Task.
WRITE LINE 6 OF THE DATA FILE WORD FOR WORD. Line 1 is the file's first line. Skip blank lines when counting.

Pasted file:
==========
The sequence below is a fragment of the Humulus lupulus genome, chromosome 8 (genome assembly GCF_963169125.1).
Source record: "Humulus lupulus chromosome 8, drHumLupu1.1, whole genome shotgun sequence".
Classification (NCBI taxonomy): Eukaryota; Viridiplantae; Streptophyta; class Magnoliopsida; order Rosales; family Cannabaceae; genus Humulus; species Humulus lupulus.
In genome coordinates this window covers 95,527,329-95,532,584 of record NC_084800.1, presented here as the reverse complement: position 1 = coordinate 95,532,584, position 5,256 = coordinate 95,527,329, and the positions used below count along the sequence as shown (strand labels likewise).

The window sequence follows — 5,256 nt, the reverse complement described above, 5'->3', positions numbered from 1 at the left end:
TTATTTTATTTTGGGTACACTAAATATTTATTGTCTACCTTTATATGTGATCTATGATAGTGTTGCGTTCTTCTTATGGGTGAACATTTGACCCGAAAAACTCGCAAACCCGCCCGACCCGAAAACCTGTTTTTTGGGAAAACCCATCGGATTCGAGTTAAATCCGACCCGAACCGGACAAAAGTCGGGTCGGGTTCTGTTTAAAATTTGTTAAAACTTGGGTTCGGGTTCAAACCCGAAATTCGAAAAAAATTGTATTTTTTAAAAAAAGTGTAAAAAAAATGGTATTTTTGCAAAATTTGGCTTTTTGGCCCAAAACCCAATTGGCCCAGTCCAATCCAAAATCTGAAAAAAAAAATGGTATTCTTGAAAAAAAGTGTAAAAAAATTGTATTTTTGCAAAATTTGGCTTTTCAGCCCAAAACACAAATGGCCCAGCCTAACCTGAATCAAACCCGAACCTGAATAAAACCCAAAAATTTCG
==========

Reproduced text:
TTATTTTATTTTGGGTACACTAAATATTTATTGTCTACCTTTATATGTGATCTATGATAGTGTTGCGTTCTTCTTATGGGTGAACATTTGACCCGAAAAACTCGCAAACCCGCCCGACCCGAAAACCTGTTTTTTGGGAAAACCCATCGGATTCGAGTTAAATCCGACCCGAACCGGACAAAAGTCGGGTCGGGTTCTGTTTAAAATTTGTTAAAACTTGGGTTCGGGTTCAAACCCGAAATTCGAAAAAAATTGTATTTTTTAAAAAAAGTGTAAAAAAAATGGTATTTTTGCAAAATTTGGCTTTTTGGCCCAAAACCCAATTGGCCCAGTCCAATCCAAAATCTGAAAAAAAAAATGGTATTCTTGAAAAAAAGTGTAAAAAAATTGTATTTTTGCAAAATTTGGCTTTTCAGCCCAAAACACAAATGGCCCAGCCTAACCTGAATCAAACCCGAACCTGAATAAAACCCAAAAATTTCG